The digital fortress
Formerly, a company’s IT infrastructure was contained within its own four walls. Employees used hardware such as PCs, printers and phones which remained securely in the office, while software programmes and data were stored in on-premises data centres. IT had full control over the performance, maintenance and security of the organisation’s technology stack. Early remote working initiatives were tightly controlled with users connecting to Virtual Private Networks (VPN), so that the only thing that left the data centre was the employee and the limited hardware. Over the VPN, the IT department could maintain visibility of security protocols and maintain administrators’ rights to ensure employees were not installing unapproved, potentially high-risk software.
Along came the cloud, which allowed organisations to scale-up their data storage capacity as well as their ability to back up files to remote locations. However, with the cloud came greater agility and choice for employees. Shadow IT, the phenomenon of employees using applications of their own choosing to store and access company data outside the data centre’s four walls – on personal devices and online accounts – became a challenge to IT departments. Fast-forward to 2020, when at some stages nearly half of Europe has been working remotely, and the four walls of the data centre have fallen as far as many businesses are concerned. Some organisations found themselves supporting remote workers for the first time – many with employees who would not be working from company-issued laptops and smartphones. A report from OneLogin, which surveyed 5,000 global workers from the UK, the US, Germany, France and Ireland, found that only 33% of employers in the UK enforce multi-factor authentication for employees who are working remotely.
From a cyber-security perspective, this is a critical risk. Previously, the data centre was analogous to a fortress. Everything that went in or out was strictly monitored and the threat from external sources was low. This is why one of the most well-known forms of cyber-attack is a Trojan virus – one that tricks the victim into thinking they are receiving or opening a legitimate file, document or link – effectively inviting in the attacker. Now, not only have the gates of the digital fortress been flung wide open, the people who used to be inside are now distributed. And, every single one represents a possible entry point for a malicious threat. The attack vector hasn’t just increased, it’s exploded.
Increased threat vector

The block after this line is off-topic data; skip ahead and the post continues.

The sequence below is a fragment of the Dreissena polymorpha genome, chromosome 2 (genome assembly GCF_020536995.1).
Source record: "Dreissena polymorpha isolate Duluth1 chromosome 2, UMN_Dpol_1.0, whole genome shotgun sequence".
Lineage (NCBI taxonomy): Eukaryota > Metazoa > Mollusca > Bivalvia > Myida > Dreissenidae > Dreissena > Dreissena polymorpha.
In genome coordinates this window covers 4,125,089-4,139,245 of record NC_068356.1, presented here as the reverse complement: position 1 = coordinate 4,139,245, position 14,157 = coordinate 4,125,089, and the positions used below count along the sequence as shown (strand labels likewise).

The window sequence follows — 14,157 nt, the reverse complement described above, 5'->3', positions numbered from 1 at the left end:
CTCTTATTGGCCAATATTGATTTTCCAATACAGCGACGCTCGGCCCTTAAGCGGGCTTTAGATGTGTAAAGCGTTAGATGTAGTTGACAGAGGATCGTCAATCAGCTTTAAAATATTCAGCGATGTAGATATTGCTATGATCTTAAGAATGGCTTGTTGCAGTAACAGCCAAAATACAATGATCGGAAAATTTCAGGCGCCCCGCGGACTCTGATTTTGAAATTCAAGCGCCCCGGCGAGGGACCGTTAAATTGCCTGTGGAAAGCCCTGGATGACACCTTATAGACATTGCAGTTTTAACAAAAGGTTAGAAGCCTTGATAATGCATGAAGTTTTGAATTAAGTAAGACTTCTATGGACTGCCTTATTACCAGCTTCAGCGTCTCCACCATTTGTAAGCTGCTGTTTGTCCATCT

IT departments often have little to zero visibility of whether or not employees are connecting to the VPN, particularly when employees are using personal devices. Furthermore, personal devices aren’t just being used outside the data centre’s four walls, but in family home environments and shared households. Not only do IT teams have far less control over the apps, websites and content their employees are engaging with, there is no guarantee they are the only person using that device. While the organisation might not have visibility of data now being stored and used outside the four walls, it is still ultimately responsible for it.
Given this vastly increased threat vector and risk to data systems, organisations must ensure they have a robust Cloud Data Management strategy in place to ensure data is backed up, protected and recoverable across all devices and applications. Employee best practices and training are vital to this – helping IT teams ensure that users are connected via the VPN and are storing company data in secure cloud environments, rather than on personal accounts or their own desktops. If data cannot be backed up it is not protected, and in the event of unplanned downtime or a cyber breach that data will be unrecoverable. Moreover, organisations are adopting Software as a Service (SaaS) solutions in their droves. For example, Microsoft Teams grew from 32 million to 72 million users between March 2019 and April 2020. For businesses using SaaS solutions such as Microsoft Teams and Microsoft Office 365, backups of data need to be conducted on a continuous basis – either on premises or in cloud object storage. This will protect the business against a single point of failure that is outside their control.
As a combination of working from home and from offices becomes increasingly commonplace – even for organisations who previously had little-to-no track record of supporting remote working – the cyber-attack vector will remain high. It is therefore critical that businesses have a clear strategy for managing data across their cloud and data provisioning. This includes ensuring that data is backed up at all times, recoverable in the event of a disaster, outage or cyber-attack, and is as protected from external malicious threats as possible.